There is an alternative to this constant fretting over the future, and it is called faith. Faith is accepting our limited ability to see into the future or change it and trusting that God will order every part of our lives. This necessarily involves surrendering our plans and anxiety. We have to surrender our children to the grace of God which can preserve them through every trial and trouble of this life. We have to surrender our loved ones to God knowing that their ultimate security and health can only be found in God. To accept this faith, to surrender in this way is to enter into a cloud. It is not a cloud of confusion and chaos, but the cloud of God’s sure mercies.
Consider the Hebrews who came out of slavery in Egypt. They had visions of what the free life would look like, but when these images did not immediately materialize they actually told Moses they wanted to return to slavery in Egypt. The comforts of prison life were more alluring than the uncertainty of wandering in the desert on the way to an unknown, unseen promised land. Moses enters into the clouds of faith and hears these staggering words of God: “I bore you on eagles' wings, and brought you unto myself.” For the Hebrews the alternatives were these: the comforts of a known prison or the uncertainty of faith in God’s plan for them as a people.
There is a similar faith in the account of our Lord’s transfiguration. The passage about our Lord’s transfiguration is preceded by Peter’s great confession. Jesus questions his disciples, who do you say that I am? To which Peter answers, thou art the Christ, the Son of the living God. Now Christ is simply the Greek word for Messiah, and for a Jew to confess someone as messiah would mean that he would very much anticipate the world to change in a dramatic and definitive way. The hope of many first century Jews was for the Romans to end their occupation of Israel. For the pious, the messiah would be the one to win this independence. But for Peter and the disciples no such victory is given. Instead, they witness Jesus transfigured and then as they come down the mountain, in the verses following our lesson, they are told that “The Son of man shall be betrayed into the hands of men: And they shall kill him, and the third day he shall be raised again.” This was not exactly what they were expecting of their messiah. Matthew writes, And they were exceeding sorry. The disciples are soon going to have to enter the uncertainty of Good Friday. They will enter the cloud that is said to have covered the sky the three hours our Lord was nailed on the cross.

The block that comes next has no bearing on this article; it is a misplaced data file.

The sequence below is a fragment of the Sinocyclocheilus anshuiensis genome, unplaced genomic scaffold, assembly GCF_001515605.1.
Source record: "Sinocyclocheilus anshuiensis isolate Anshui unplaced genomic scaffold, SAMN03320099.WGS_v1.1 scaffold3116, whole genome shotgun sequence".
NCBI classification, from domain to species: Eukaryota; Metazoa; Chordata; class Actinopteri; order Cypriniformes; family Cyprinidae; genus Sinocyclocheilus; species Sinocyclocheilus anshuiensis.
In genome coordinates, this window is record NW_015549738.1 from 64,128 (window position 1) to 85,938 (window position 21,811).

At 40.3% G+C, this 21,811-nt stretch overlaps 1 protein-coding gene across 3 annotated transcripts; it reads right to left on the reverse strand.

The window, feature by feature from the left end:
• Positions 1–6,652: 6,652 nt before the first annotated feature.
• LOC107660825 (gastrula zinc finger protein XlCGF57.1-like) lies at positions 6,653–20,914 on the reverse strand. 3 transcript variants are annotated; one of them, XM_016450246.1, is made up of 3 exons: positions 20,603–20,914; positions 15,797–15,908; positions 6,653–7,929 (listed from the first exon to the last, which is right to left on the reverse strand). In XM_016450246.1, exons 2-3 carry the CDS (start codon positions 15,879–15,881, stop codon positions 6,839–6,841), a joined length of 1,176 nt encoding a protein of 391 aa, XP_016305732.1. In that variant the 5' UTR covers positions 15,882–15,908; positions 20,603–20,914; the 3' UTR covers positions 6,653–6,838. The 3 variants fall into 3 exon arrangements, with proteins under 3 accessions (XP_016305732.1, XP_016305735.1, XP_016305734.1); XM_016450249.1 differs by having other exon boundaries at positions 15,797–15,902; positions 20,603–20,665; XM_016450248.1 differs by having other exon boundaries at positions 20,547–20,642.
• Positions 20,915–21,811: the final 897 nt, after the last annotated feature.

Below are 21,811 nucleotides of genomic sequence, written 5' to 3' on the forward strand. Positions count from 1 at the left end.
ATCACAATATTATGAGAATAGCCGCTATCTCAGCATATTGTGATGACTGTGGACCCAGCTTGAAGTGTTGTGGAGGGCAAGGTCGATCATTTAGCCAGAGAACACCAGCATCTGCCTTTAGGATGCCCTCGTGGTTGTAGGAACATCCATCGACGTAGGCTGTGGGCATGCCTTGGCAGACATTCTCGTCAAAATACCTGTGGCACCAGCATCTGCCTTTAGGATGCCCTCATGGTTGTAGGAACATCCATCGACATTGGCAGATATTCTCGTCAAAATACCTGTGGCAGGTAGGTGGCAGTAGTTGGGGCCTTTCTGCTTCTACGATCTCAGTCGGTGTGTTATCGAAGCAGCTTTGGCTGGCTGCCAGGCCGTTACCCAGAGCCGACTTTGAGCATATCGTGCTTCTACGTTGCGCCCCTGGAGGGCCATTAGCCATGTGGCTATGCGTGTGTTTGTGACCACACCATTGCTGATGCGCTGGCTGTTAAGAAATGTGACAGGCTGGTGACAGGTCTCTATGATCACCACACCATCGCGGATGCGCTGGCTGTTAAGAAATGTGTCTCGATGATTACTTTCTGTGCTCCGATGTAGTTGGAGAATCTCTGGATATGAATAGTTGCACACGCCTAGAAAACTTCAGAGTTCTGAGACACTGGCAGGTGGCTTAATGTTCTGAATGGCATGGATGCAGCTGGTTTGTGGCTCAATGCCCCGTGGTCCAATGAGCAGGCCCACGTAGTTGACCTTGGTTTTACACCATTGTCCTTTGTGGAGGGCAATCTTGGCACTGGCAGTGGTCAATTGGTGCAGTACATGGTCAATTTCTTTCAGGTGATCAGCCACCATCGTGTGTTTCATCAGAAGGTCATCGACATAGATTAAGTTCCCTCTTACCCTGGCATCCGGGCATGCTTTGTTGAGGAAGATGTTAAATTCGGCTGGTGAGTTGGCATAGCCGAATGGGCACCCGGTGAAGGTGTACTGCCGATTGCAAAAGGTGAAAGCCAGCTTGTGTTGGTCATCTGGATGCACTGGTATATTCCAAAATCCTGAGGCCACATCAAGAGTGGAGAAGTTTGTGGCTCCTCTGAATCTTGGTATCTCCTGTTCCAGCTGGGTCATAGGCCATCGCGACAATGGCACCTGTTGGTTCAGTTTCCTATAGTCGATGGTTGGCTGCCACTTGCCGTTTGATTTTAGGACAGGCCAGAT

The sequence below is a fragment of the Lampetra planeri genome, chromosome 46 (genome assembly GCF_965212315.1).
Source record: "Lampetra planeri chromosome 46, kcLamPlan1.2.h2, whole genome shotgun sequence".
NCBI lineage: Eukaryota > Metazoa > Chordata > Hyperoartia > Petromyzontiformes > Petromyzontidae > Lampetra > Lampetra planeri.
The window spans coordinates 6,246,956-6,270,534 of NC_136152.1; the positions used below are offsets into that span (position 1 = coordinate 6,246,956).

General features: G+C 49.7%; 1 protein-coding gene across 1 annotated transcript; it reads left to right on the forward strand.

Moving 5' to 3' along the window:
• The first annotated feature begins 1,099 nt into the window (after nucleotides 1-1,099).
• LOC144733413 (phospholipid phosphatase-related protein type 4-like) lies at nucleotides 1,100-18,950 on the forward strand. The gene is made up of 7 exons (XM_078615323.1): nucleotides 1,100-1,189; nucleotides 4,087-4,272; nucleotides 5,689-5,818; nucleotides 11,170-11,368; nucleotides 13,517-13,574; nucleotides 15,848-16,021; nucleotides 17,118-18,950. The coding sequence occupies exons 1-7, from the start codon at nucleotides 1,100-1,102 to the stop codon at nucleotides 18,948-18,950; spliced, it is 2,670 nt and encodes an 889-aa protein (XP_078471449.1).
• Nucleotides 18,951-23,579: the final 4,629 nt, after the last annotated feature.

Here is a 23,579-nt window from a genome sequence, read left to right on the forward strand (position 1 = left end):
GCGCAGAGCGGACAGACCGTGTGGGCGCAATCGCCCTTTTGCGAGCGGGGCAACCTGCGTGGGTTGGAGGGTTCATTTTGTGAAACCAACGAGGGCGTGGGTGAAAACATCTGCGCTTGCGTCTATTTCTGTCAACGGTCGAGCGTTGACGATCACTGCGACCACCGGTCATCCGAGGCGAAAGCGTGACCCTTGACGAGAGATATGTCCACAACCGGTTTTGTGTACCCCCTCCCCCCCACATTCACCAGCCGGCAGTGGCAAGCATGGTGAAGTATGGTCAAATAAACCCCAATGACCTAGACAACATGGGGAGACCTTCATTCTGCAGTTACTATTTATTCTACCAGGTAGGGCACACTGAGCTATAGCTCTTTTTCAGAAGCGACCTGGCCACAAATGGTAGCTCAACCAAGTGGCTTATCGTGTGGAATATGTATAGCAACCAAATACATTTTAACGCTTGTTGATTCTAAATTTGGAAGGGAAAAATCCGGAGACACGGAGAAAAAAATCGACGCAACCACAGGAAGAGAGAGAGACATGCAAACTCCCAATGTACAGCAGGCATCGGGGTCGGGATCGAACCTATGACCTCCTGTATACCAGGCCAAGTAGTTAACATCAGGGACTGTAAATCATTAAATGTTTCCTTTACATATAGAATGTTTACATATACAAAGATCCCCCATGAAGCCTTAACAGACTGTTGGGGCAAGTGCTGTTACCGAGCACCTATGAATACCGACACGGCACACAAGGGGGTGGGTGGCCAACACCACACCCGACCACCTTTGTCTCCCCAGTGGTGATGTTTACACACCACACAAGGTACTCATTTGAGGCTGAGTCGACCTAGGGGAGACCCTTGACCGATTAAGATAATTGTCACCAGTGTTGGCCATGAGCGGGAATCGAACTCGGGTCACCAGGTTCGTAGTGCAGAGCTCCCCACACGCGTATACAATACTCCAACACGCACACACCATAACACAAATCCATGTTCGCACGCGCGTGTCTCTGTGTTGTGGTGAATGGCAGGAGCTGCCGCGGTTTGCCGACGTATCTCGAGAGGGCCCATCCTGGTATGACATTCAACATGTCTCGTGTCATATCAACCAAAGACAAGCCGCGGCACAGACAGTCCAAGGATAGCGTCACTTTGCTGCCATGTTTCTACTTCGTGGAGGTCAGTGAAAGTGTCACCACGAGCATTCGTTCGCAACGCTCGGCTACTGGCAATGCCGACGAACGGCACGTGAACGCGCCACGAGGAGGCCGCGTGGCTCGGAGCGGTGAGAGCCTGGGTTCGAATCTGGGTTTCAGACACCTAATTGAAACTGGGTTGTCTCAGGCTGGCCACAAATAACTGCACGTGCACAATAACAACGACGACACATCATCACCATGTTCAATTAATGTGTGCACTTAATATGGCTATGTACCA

My friends, we have been called to come up the mountain, to enter the cloud of faith and uncertainty. It is the uncertainty of the wandering through the desert on the way to a promised land. It is the uncertainty of the loneliness and desolation of the cross on the way to the empty tomb. If we are prepared to surrender the images of what we want our lives to be like or what we think they should be like, then we will open ourselves up to receiving God’s grace, because in surrender, we become open to love, joy and peace. After all, if you are so busy pining after the comforts of prison life, a life that you think is certain and secure, there will be no energy or openness for love or joy or peace. Prison life is not about love but about self-preservation. Prison life is not about joy but about accumulating as many moments of fleeting happiness as possible. Prison life is not about peace but about trying to forget that you have resigned yourself to bondage. My friends, in the words of St. Paul, “It is for freedom that Christ has set us free. Stand firm, then, and do not let yourselves be burdened again by a yoke of slavery” (Galatians 5:1).